Our mission is the rehabilitation of the structural, historical and cultural legacy of the Cherry Grove Schoolhouse due to its local importance in the educational evolution of African-American children in Washington-Wilkes County, Georgia.
Our vision is the rehabilitation of the schoolhouse so that it may become economically self-sustaining. To utilize its status on the State and National Register of Historic Places as one of the tour sites of Wilkes County, Georgia.
What Makes This Schoolhouse Special?
The Cherry Grove Schoolhouse is a rare surviving example of an early 20th century rural African American school building in Georgia. The building was constructed circa 1910 on the grounds of the Cherry Grove Baptist Church (founded 1875) as a part of the 175th school district for the rural farming children of Cohentown and Sandtown. It is a one-room wood-frame schoolhouse of approximately 465 square feet. It has a timber frame wooden structure covered in clapboard supported by stacked stone piers.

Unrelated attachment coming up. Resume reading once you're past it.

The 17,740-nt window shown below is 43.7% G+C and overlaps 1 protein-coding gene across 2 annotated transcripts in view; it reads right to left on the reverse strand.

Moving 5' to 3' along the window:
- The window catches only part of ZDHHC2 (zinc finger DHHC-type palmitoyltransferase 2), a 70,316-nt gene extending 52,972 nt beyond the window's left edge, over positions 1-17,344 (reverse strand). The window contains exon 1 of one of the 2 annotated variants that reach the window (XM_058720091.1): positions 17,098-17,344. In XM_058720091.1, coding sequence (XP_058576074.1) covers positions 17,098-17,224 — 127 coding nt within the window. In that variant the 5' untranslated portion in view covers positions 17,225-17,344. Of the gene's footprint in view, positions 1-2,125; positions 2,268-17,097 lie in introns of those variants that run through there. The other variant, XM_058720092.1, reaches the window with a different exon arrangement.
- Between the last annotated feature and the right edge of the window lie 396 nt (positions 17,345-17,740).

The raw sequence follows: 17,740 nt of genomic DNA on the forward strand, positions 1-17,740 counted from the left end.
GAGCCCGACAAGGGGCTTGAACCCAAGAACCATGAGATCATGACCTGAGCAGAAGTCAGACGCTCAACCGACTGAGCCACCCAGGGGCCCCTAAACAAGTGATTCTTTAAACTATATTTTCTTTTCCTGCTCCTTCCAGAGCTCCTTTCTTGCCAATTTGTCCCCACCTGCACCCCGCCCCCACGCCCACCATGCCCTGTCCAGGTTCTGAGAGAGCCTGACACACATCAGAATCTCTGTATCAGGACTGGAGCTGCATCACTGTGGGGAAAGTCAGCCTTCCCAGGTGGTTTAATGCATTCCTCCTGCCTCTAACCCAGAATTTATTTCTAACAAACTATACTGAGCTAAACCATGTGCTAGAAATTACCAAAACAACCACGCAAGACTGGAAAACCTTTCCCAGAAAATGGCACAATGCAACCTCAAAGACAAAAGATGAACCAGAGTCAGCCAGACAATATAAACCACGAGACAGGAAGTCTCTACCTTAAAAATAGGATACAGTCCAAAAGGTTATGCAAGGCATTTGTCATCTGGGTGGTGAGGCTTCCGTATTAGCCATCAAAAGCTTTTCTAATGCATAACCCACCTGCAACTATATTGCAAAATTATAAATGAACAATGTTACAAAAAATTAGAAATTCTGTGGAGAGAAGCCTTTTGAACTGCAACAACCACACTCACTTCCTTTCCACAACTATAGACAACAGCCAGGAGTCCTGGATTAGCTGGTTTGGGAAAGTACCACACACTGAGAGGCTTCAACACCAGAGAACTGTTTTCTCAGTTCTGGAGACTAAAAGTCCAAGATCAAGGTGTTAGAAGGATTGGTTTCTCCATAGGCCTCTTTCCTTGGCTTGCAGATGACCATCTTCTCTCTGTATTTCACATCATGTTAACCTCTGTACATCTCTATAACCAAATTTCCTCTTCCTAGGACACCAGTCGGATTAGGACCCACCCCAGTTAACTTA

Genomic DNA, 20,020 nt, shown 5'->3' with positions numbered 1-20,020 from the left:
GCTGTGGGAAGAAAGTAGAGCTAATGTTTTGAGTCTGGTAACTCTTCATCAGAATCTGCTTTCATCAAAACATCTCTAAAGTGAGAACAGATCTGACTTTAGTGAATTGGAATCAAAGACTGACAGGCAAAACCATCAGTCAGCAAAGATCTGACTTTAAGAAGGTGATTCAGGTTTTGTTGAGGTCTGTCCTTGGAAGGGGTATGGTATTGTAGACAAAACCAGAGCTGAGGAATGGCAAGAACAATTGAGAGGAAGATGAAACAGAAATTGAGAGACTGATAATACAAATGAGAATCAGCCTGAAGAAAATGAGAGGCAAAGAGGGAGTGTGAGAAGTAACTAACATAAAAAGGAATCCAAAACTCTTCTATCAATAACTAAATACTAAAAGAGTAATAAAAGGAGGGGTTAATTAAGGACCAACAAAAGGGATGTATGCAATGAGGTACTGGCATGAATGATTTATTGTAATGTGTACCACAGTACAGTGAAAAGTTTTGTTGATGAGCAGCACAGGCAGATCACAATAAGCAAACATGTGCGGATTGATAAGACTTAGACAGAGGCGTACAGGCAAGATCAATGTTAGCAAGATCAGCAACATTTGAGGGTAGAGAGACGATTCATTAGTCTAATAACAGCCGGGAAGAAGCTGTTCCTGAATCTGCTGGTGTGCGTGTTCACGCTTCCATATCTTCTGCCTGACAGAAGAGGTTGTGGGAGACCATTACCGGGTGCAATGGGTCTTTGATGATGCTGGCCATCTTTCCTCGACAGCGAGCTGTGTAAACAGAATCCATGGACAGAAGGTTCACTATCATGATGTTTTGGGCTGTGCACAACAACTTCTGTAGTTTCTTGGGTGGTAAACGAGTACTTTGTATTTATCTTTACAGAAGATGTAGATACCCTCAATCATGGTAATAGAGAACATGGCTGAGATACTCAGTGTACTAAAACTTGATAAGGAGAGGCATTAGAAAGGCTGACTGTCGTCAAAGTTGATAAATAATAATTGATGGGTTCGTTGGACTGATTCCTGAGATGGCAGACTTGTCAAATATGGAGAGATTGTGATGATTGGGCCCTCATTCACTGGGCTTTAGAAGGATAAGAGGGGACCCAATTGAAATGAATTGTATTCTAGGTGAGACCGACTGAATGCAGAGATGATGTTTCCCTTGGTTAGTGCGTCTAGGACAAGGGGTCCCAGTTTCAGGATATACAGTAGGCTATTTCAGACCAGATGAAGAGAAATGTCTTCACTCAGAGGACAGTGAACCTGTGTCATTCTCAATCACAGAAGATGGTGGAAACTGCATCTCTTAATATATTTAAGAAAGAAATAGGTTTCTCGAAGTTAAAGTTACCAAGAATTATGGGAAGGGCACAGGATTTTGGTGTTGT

It still retains a high level of integrity through its materials and design as a rural African-American church-based schoolhouse; its original location; its setting and feeling in a rural area; and its association with the education of African-Americans in Wilkes County.
Our hope for the schoolhouse is that it may continue to teach students about the evolution of education for African-American children who lived in the rural farming communities of the County. Additionally, the school is to become an educational space for programs and exhibits that foster dialogue around education or rural African Americans in Georgia and in the South from the early 1910s until the changes brought about by the U.S. Supreme Court decision – Brown v. Board of Education in the early 1950s.